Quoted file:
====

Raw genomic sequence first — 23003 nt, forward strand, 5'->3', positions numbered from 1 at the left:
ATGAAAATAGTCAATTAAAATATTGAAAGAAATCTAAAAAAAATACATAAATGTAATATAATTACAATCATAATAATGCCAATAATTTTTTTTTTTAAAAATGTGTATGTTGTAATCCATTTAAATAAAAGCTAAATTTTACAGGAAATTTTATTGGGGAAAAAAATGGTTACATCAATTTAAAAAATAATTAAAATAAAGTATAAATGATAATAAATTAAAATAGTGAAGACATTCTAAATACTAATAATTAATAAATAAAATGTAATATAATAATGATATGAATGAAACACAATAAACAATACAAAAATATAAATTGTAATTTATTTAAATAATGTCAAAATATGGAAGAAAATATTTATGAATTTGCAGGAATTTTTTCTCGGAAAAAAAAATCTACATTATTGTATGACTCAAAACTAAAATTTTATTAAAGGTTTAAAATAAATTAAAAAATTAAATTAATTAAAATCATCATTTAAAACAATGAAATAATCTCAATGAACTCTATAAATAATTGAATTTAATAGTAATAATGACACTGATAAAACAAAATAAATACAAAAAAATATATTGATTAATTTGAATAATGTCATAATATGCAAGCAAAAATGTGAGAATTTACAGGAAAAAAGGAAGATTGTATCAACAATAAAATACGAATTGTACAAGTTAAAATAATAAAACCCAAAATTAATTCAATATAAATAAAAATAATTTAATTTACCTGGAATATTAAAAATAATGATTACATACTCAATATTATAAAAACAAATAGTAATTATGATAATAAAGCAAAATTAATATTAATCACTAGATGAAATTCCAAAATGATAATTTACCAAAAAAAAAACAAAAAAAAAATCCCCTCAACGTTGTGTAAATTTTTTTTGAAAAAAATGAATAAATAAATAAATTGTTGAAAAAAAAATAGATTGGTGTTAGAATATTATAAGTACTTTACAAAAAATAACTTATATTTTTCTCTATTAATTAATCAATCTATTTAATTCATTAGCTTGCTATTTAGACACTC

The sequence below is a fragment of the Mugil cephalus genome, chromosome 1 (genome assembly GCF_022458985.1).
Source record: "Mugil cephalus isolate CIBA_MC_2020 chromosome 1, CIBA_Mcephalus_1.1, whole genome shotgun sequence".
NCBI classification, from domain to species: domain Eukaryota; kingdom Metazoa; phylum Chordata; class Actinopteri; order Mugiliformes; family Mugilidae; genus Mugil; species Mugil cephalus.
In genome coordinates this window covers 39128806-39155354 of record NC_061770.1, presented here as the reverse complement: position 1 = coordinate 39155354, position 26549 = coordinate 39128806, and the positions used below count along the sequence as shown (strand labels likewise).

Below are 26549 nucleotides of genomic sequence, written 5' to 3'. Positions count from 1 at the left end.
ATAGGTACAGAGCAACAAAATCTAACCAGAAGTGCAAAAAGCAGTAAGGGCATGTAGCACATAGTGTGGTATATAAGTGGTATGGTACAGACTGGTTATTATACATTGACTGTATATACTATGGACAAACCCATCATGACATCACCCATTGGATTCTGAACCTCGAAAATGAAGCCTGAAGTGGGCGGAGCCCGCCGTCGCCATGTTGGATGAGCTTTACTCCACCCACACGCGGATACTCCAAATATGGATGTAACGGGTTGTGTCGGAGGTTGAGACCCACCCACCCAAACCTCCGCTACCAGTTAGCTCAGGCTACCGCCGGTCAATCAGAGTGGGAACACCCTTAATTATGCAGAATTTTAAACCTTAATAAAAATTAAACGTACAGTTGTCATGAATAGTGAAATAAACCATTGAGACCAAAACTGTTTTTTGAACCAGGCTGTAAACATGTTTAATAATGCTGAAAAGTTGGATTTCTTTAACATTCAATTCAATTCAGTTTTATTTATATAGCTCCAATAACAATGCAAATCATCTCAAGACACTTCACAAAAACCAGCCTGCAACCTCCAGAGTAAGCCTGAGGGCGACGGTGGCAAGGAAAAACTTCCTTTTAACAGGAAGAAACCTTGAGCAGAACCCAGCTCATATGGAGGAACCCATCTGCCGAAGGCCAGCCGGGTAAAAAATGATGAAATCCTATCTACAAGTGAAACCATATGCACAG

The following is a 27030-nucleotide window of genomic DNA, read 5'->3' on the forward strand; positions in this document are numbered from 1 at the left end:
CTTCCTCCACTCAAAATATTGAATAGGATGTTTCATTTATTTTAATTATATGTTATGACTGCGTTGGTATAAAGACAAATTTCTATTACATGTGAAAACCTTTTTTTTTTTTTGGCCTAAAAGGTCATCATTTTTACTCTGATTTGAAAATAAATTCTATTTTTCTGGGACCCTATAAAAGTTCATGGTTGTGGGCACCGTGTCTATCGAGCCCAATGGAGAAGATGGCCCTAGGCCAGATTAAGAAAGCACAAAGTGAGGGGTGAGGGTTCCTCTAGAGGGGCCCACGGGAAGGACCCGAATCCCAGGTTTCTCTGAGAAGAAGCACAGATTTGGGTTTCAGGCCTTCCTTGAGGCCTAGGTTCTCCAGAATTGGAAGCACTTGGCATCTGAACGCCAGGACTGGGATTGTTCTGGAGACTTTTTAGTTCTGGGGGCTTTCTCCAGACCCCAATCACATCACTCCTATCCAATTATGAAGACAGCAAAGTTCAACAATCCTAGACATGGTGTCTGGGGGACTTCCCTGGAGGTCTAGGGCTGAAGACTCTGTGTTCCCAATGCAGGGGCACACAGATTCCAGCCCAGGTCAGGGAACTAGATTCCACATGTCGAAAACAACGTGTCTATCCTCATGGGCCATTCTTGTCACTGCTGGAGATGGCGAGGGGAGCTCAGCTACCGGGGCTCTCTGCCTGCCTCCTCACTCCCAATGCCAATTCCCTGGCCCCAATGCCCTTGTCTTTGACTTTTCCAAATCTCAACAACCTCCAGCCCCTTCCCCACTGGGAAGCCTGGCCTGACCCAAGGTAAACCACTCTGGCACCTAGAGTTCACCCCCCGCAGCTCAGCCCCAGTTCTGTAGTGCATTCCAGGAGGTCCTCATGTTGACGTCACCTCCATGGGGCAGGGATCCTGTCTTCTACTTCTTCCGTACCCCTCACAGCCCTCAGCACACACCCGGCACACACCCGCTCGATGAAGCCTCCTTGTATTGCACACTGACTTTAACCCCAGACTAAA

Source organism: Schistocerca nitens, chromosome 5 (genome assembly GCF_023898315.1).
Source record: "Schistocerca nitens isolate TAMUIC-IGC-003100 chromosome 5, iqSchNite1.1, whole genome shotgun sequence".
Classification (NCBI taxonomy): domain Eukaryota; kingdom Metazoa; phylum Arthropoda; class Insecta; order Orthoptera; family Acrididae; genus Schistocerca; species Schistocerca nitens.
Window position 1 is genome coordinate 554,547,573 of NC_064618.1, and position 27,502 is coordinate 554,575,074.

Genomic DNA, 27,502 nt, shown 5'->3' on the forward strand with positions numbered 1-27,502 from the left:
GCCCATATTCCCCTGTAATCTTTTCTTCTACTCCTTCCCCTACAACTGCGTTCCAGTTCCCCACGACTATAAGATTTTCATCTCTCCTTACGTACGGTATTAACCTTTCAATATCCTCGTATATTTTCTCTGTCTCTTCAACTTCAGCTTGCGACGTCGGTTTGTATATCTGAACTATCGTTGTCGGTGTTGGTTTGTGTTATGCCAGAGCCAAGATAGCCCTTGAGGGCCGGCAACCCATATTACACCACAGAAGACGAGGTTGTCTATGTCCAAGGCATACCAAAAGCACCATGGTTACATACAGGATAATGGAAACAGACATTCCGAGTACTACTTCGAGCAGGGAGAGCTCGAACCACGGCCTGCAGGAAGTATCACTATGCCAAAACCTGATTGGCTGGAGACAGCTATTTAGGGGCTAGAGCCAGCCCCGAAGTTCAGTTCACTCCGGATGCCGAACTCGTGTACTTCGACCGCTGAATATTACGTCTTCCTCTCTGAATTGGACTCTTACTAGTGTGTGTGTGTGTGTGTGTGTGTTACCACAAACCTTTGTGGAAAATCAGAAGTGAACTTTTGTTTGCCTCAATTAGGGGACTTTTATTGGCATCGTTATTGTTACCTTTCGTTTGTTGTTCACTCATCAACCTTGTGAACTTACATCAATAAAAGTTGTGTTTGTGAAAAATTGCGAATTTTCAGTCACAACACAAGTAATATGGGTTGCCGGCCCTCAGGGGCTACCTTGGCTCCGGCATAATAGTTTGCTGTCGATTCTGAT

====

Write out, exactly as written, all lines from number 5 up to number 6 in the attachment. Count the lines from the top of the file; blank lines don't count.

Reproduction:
NCBI classification, from domain to species: domain Eukaryota; kingdom Metazoa; phylum Chordata; class Actinopteri; order Mugiliformes; family Mugilidae; genus Mugil; species Mugil cephalus.
In genome coordinates this window covers 39128806-39155354 of record NC_061770.1, presented here as the reverse complement: position 1 = coordinate 39155354, position 26549 = coordinate 39128806, and the positions used below count along the sequence as shown (strand labels likewise).